|Publication number||US6512781 B1|
|Application number||US 09/943,969|
|Publication date||Jan 28, 2003|
|Filing date||Aug 31, 2001|
|Priority date||Aug 31, 2000|
|Also published as||DE50015974D1, EP1184946A1, EP1184946B1|
|Publication number||09943969, 943969, US 6512781 B1, US 6512781B1, US-B1-6512781, US6512781 B1, US6512781B1|
|Inventors||Michael Von Borstel, Mark Geschwandner, Tanja Behrends|
|Original Assignee||Trumpf Lasertechnik Gmbh|
|Export Citation||BiBTeX, EndNote, RefMan|
|Patent Citations (5), Referenced by (3), Classifications (14), Legal Events (4)|
|External Links: USPTO, USPTO Assignment, Espacenet|
This invention relates to a gas laser with an optics system and with a mode-masking diaphragm in the beam guiding chamber of the laser resonator.
Lasers of this type have been previously known and are described, for example, in EP 0 492 340.
A gas laser usually generates in its laser resonator a characteristic oscillation state, called the mode, which is essentially determined by the length of the laser resonator, the diameter of the laser tube(s) and the configuration of the electrodes. The design of a laser, and thus the type of mode it generates, depends on the intended application. For materials processing there are two modes of particular significance—the TEM00 mode (the so-called “Gaussian mode”) and the TEM01* mode (the so-called “ring mode”).
The Gaussian mode permits focussing down to the smallest possible spot diameter, a desirable feature for cutting thin sheet metal. The ring mode is more difficult to focus than the Gaussian mode, and generally results in a larger diameter for the focal spot. This is desirable for instance when cutting thicker sheet metal since the cutting width is large enough to permit the dross to be blown out. At the center of the ring mode beam, there is a power minimum, reducing the thermal load in the center of the optical elements, a feature which is important, particularly in the case of high-power systems.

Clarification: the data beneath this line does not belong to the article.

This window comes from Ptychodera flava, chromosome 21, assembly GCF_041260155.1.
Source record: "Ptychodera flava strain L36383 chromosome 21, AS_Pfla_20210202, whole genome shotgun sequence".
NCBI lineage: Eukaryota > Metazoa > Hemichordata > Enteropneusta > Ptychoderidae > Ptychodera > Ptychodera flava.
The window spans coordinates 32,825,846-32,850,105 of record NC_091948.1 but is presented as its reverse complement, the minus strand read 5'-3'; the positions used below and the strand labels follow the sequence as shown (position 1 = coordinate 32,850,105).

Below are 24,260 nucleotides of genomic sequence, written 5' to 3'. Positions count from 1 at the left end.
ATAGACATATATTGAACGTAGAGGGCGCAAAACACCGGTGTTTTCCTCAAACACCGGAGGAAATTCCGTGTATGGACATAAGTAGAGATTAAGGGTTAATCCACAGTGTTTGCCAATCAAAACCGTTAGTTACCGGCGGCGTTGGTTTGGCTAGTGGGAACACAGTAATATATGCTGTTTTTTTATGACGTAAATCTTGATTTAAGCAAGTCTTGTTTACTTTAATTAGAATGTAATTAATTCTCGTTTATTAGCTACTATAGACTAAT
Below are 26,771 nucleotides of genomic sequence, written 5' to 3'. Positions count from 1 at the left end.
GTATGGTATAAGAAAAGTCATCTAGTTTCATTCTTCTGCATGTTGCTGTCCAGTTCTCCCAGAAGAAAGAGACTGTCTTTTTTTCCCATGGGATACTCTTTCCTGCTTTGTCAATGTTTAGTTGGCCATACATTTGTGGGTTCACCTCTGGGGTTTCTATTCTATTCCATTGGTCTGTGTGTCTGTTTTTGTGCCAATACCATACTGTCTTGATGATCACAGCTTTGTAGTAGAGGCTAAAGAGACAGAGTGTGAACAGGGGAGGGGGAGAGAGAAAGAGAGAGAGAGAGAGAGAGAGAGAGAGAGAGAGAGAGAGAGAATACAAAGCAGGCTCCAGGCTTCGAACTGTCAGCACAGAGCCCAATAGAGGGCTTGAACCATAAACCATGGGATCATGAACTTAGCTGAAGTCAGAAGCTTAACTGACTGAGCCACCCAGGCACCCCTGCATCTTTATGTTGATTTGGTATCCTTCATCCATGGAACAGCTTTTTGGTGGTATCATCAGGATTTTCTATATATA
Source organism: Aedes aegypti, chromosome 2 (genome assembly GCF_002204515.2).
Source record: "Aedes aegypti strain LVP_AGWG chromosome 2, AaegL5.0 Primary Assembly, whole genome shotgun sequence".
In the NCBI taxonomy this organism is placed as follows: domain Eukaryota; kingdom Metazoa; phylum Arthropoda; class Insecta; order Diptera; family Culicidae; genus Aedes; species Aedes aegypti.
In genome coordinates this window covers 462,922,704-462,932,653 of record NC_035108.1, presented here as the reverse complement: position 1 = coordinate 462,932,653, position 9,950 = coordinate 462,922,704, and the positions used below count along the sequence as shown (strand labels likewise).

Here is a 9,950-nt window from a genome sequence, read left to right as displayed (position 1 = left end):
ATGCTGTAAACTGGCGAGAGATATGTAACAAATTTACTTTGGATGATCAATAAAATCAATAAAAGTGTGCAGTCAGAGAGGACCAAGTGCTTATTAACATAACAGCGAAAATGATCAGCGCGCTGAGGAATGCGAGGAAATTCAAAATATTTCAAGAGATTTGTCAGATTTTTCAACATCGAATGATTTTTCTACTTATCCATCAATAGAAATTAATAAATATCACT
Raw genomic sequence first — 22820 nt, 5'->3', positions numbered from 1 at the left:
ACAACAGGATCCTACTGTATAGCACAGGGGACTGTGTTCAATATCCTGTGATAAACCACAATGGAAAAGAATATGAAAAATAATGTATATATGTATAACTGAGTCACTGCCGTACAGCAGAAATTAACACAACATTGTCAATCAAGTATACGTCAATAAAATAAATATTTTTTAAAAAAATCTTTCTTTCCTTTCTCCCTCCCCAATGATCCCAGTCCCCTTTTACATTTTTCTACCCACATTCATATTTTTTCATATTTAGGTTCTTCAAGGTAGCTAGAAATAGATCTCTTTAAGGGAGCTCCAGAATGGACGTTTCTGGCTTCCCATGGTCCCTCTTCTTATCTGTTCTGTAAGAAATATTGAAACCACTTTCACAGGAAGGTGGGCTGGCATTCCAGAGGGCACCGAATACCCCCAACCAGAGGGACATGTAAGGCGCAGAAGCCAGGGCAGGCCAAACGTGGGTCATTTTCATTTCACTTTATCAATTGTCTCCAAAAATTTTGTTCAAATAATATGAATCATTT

Numerous attempts have been made in the past to set the mode in the laser resonator of a gas laser in a defined manner. The design described the above-mentioned EP 0 492 340 employs as its mode-masking diaphragm, two longitudinally adjustable aperture disks in the laser resonator by which the diameter of the laser beam can be reduced. In an initial setting, the two mode selector disks are positioned outside the laser beam, allowing the full diameter of the beam to exit unobstructed to the outside mirror. In a second setting, both mode diaphragm disks protrude into the beam path, reducing the diameter of the laser beam by about one half. A mechanically complex cylinder drive serves to move the mode diaphragm disks in the longitudinal direction.
In contrast thereto, it is the object of this invention to provide a novel gas laser with a relatively simple structure to enable simple switching between two different modes for different applications.
It has now been found that the foregoing and related objects may be readily attained in a gas laser having an optics system and a mode-masking diaphragm in the beam guiding chamber of the laser resonator. The optics system includes at least two adaptive optical elements adjustable between two settings, and the mode-masking diaphragm has an aperture which is disposed between the adaptive optical elements which are selectable between either of two settings, in each of which the mode-masking diaphragm masks out any higher-order modes from the laser beam.